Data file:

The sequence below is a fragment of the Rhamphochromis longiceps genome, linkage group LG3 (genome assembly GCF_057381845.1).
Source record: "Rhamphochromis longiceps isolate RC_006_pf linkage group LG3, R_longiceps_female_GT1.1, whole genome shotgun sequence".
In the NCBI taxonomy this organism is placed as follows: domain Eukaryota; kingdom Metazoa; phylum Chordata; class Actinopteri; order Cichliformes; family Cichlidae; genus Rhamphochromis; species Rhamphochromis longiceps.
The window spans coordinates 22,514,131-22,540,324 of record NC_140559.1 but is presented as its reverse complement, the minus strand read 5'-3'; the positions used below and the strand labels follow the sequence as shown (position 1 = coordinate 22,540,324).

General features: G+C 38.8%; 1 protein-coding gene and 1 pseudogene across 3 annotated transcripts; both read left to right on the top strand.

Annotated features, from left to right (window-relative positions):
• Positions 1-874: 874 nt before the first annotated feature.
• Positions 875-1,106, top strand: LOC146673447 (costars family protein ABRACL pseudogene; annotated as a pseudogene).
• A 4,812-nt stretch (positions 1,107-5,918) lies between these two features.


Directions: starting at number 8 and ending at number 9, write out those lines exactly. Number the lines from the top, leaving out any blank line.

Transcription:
• Positions 875-1,106, top strand: LOC146673447 (costars family protein ABRACL pseudogene; annotated as a pseudogene).
• A 4,812-nt stretch (positions 1,107-5,918) lies between these two features.